|Title:||Marie Balje Kimball correspondence|
|Collection No.:||MSN/MN 5019|
|Creator:||Kimball, Marie Balje, 1873-1967|
|Extent:||41 folders; 2 containers; 1 linear ft.|
|Language:||Collection material in English and German|
|Repository:||University of Notre Dame. Hesburgh Libraries, Department of Special Collections. 102 Hesburgh Library, Notre Dame, IN 46556|
|Abstract:||A collection consisting primarily of some 200 manuscript personal letters directed to Marie Balje Kimball (1873-1967) of Fulton County, New York. Included are a series of 22 letters written by a missionary friend in Turkish Armenia, 1908-10, and a series of 17 written from New York City in early 1919 by Marie Kimball's socialist and labor activist husband, Harry Kimball.|
Glove industry--United States
Labor movement--United States--History--Sources
Restrictions: There are no access restrictions on this collection
Preferred Citation: [Identification of item], Marie Balje Kimball Correspondence, [Collection and folder no.], Department of Special Collections, Hesburgh Libraries of Notre Dame.
Acquisition and Processing Note: The Marie Balje Kimball correspondence was purchased by the Hesburgh Libraries in 2013, from Michael Brown Rare Books of Philadelphia (List 123, Item 45). Arranged and described 2014, by Kathryn Ossing. Finding aid 2014, by Kathryn Ossing and George Rugg.
Marie Balje Kimball was born on 23 March 1873, in New York State. She was the daughter of the German immigrants William and Wilhelmina Balje, who arrived in the United States in 1872. By 1880 the family was settled in Bleecker, Fulton County, New York, where William Balje worked in a saw mill. (In later years, he established his own farm in). Marie attended local schools before leaving, temporarily, for New York City, where she studied over a period of several years (ca. 1896-1898) at the Methodist Episcopal Church's New York Deaconess Home and Training School at 245 West 14th Street. Balje seems to have had no aspirations to become a deaconess or missionary; she conformed to another class of student accepted by the school, "[w]omen who realize their need of Bible study and special training for better service as lay workers in their own churches." (Balje was herself a Lutheran). Though she soon returned to Fulton County, ultimately finding work as a bookkeeper at the Johnstown Knitting Mills Co., Balje seems to have made firm friendships with fellow students at the Training School, and corresponded with several of these women in later years. In 1910 Balje married Harry L. Kimball (b. 1876, in Bleecker, Fulton County), who worked in the glovemaking trade as a cutter; the two settled in Johnstown. Kimball was a socialist and labor activist who in 1916-17 moved to New York City to work in the glove trade and attend classes at the Rand School of Social Science, founded in 1906 by the Socialist Party of America. Marie Kimball appears to have shared her husband's leftist leanings. As World War I came to a close Harry Kimball seems to have become increasingly radicalized, and again left Johnstown for New York to work and study at the Rand. His stay was short-lived, as conflict with an employer named Rosenbaum left him blacklisted by the trade, and he returned to Johnstown in March 1919. In 1930 Harry and Marie Kimball were still residing in Johnstown; the Federal census indicates that Harry worked as a chiropractor. Marie Kimball died in June 1967, aged 94.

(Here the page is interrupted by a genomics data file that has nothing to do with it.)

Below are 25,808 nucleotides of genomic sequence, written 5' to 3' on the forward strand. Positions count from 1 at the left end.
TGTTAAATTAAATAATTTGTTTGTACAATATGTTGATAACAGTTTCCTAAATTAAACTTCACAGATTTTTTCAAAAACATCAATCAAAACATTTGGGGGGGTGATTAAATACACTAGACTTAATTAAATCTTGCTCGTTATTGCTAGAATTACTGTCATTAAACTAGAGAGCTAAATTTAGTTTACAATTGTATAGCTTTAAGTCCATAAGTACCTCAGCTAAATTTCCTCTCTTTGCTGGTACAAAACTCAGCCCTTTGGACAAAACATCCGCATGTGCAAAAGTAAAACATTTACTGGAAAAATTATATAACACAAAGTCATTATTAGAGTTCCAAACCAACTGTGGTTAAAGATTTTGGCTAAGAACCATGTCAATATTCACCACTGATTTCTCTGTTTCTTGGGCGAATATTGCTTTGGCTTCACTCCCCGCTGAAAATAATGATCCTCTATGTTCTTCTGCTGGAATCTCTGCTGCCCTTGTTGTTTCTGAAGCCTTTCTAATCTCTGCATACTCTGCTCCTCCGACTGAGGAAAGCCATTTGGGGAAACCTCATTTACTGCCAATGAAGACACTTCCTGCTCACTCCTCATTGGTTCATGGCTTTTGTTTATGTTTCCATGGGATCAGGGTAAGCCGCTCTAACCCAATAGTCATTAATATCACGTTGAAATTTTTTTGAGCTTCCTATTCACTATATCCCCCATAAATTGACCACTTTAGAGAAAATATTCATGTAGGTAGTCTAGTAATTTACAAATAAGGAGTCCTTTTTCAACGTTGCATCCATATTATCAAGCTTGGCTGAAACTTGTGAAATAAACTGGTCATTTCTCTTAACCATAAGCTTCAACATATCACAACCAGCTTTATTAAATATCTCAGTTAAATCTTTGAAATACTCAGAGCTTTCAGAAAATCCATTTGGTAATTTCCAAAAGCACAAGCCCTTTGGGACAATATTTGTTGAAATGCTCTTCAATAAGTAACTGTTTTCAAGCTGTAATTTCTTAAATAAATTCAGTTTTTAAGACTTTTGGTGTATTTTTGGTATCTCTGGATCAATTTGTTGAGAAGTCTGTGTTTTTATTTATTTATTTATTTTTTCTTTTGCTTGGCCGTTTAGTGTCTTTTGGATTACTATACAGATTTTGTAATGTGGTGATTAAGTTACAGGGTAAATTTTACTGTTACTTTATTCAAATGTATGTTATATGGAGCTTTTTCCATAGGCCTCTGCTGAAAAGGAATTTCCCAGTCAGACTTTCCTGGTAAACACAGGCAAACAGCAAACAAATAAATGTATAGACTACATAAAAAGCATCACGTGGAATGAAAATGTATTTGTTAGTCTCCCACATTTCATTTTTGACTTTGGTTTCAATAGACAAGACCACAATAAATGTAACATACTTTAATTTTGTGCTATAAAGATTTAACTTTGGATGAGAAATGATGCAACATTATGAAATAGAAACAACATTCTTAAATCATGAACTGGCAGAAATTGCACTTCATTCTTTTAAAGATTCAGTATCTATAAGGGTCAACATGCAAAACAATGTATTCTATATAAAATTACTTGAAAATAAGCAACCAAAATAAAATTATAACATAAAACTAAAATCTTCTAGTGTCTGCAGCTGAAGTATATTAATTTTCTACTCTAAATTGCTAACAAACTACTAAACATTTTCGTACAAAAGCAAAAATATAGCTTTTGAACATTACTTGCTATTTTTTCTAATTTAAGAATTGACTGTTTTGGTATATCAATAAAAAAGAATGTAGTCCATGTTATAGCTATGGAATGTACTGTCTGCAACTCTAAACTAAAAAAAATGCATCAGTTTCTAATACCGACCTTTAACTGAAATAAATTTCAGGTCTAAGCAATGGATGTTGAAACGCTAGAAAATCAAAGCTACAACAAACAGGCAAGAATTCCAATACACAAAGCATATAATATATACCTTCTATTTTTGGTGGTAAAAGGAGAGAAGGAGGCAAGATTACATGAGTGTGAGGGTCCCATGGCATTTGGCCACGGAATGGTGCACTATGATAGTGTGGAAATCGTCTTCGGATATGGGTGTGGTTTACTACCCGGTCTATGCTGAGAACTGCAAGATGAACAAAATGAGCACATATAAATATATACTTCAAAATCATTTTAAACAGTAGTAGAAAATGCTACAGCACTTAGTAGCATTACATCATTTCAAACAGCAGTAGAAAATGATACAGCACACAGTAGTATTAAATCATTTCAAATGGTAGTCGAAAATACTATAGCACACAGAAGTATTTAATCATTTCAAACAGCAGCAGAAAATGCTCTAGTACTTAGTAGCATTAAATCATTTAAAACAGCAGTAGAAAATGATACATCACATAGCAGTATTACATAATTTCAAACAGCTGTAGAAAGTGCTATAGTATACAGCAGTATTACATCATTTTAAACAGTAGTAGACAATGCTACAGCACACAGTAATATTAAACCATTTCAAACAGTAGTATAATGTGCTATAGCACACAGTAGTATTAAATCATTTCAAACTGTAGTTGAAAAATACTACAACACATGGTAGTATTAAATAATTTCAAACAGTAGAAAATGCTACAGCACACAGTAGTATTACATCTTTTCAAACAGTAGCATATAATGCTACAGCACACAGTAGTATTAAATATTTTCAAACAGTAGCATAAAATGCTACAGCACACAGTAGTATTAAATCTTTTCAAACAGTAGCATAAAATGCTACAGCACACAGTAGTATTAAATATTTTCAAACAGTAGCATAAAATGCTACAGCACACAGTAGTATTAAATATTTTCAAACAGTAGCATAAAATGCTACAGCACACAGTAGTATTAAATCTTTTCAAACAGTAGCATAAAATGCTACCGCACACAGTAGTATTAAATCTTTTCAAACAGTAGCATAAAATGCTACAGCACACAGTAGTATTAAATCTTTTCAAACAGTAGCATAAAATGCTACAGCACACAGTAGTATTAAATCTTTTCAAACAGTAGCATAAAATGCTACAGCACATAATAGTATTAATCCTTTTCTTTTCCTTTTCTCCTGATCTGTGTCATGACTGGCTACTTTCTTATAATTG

The collection includes around 200 letters, postcards, greeting cards, and invitations directed to and preserved by Marie Balje Kimball, 1886 to 1927. There are also four letters written by Marie, all from November 1913, when she was at Rome, New York undergoing surgery for breast cancer. Many of the earlier letters, beginning in 1897, are from classmates at the New York Deaconess Home and Training School; these often relate the circumstances of their authors' lives after graduation, including social ministry and Christian missionary activities and stenographic and clerical work. There are also letters from Deaconess Home administators, like Annie Grace Adams and Zaida Tyrrell. The most frequent of Balje's Deaconess correspondents is Maria Brooks Poole (1875-1911), whose letters include a series of 22 written in 1908-10 from Turkish Armenia, where Poole was serving at the Harput (Elâziğ) Station of the Eastern Turkey Mission. Poole's letters touch on both the rise of the Young Turk government in 1908, the resulting empowerment of the Armenian Christian population, and the 1909 massacres of Armenians in Adana province. Also in the collection are about 50 letters written to Marie by her husband, Harry Kimball, from the period of their courtship to Kimball's stay in New York City in the winter of 1918-19. The 17 letters from this latter period, January to March 1919, provide a detailed account of Kimball's radicalism: his sense of persecution as an "industrial slave" within the glove trade; classes, reading, and lectures that shaped his understanding of politics, society, and labor; ruminations on national and world events, including the Paris Peace Conference, the Russian Revolution and international Bolshevism, the IWW, and more. The collection also includes a number of letters directed to Marie by her family, including some from Germany.
Dated letters and other correspondence are arranged chronologically in folders 1 through 38. Folders 39 through 41 contain undated and miscellaneous manuscripts and bits of ephemera.